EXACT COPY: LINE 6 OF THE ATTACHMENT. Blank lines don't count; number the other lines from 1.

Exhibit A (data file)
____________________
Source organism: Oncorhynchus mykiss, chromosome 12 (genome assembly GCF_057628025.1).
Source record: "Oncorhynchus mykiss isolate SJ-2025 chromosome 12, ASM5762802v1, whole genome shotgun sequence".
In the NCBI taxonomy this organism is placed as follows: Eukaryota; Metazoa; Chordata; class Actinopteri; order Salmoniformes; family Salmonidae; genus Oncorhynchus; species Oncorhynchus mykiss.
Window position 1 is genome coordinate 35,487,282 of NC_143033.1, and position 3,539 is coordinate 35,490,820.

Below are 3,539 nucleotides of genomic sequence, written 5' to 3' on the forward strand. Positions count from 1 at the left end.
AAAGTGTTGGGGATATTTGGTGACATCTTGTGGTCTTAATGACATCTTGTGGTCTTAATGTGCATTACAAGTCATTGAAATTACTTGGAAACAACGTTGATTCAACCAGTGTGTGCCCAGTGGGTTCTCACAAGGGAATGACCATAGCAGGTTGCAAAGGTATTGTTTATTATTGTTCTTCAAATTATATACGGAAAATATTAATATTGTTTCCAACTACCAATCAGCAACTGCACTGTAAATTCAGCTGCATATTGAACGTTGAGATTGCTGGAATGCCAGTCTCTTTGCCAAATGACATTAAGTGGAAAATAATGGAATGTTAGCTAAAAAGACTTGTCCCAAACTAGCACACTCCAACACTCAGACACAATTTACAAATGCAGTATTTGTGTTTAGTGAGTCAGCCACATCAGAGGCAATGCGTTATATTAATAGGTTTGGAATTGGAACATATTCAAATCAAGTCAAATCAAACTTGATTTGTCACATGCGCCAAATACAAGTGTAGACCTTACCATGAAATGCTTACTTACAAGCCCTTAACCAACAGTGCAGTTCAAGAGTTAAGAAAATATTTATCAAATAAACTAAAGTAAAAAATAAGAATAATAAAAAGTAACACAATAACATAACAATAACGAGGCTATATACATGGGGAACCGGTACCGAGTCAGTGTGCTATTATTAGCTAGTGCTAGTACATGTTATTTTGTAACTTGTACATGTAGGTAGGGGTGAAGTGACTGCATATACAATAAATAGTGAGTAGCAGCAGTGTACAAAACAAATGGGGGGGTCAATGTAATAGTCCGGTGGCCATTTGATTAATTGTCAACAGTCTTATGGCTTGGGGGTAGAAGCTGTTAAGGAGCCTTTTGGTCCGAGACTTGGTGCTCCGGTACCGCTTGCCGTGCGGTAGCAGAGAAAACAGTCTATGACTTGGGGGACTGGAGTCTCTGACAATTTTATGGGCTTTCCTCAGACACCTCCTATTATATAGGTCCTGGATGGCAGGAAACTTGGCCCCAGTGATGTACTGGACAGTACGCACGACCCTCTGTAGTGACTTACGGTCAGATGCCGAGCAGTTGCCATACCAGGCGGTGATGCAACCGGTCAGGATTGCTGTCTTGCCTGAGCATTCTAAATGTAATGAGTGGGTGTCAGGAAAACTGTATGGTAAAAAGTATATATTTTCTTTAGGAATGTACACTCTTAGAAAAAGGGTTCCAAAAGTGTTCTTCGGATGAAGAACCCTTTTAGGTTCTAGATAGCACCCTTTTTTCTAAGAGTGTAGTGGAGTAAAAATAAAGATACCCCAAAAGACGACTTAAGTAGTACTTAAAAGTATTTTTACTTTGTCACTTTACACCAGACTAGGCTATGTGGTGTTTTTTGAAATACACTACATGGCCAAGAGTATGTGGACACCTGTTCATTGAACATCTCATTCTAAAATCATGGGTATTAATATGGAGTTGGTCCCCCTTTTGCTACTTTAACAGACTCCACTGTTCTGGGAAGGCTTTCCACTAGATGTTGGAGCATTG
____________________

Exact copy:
AAAGTGTTGGGGATATTTGGTGACATCTTGTGGTCTTAATGACATCTTGTGGTCTTAATGTGCATTACAAGTCATTGAAATTACTTGGAAACAACGTTGATTCAACCAGTGTGTGCCCAGTGGGTTCTCACAAGGGAATGACCATAGCAGGTTGCAAAGGTATTGTTTATTATTGTTCTTCAAATTATATACGGAAAATATTAATATTGTTTCCAACTACCAATCAGCAACTGCACTGTAAATTCAGCTGCATATTGAACGTTGAGATTGCTGGAATGCCAGTCTCTTTGCCAAATGACATTAAGTGGAAAATAATGGAATGTTAGCTAAAAAGACTTGTCCCAAACTAGCACACTCCAACACTCAGACACAATTTACAAATGCAGTATTTGTGTTTAGTGAGTCAGCCACATCAGAGGCAATGCGTTATATTAATAGGTTTGGAATTGGAACATATTCAAATCAAGTCAAATCAAACTTGATTTGTCACATGCGCCAAATACAAGTGTAGACCTTACCATGAAATGCTTACTTACAAGCCCTTAACCAACAGTGCAGTTCAAGAGTTAAGAAAATATTTATCAAATAAACTAAAGTAAAAAATAAGAATAATAAAAAGTAACACAATAACATAACAATAACGAGGCTATATACATGGGGAACCGGTACCGAGTCAGTGTGCTATTATTAGCTAGTGCTAGTACATGTTATTTTGTAACTTGTACATGTAGGTAGGGGTGAAGTGACTGCATATACAATAAATAGTGAGTAGCAGCAGTGTACAAAACAAATGGGGGGGTCAATGTAATAGTCCGGTGGCCATTTGATTAATTGTCAACAGTCTTATGGCTTGGGGGTAGAAGCTGTTAAGGAGCCTTTTGGTCCGAGACTTGGTGCTCCGGTACCGCTTGCCGTGCGGTAGCAGAGAAAACAGTCTATGACTTGGGGGACTGGAGTCTCTGACAATTTTATGGGCTTTCCTCAGACACCTCCTATTATATAGGTCCTGGATGGCAGGAAACTTGGCCCCAGTGATGTACTGGACAGTACGCACGACCCTCTGTAGTGACTTACGGTCAGATGCCGAGCAGTTGCCATACCAGGCGGTGATGCAACCGGTCAGGATTGCTGTCTTGCCTGAGCATTCTAAATGTAATGAGTGGGTGTCAGGAAAACTGTATGGTAAAAAGTATATATTTTCTTTAGGAATGTACACTCTTAGAAAAAGGGTTCCAAAAGTGTTCTTCGGATGAAGAACCCTTTTAGGTTCTAGATAGCACCCTTTTTTCTAAGAGTGTAGTGGAGTAAAAATAAAGATACCCCAAAAGACGACTTAAGTAGTACTTAAAAGTATTTTTACTTTGTCACTTTACACCAGACTAGGCTATGTGGTGTTTTTTGAAATACACTACATGGCCAAGAGTATGTGGACACCTGTTCATTGAACATCTCATTCTAAAATCATGGGTATTAATATGGAGTTGGTCCCCCTTTTGCTACTTTAACAGACTCCACTGTTCTGGGAAGGCTTTCCACTAGATGTTGGAGCATTG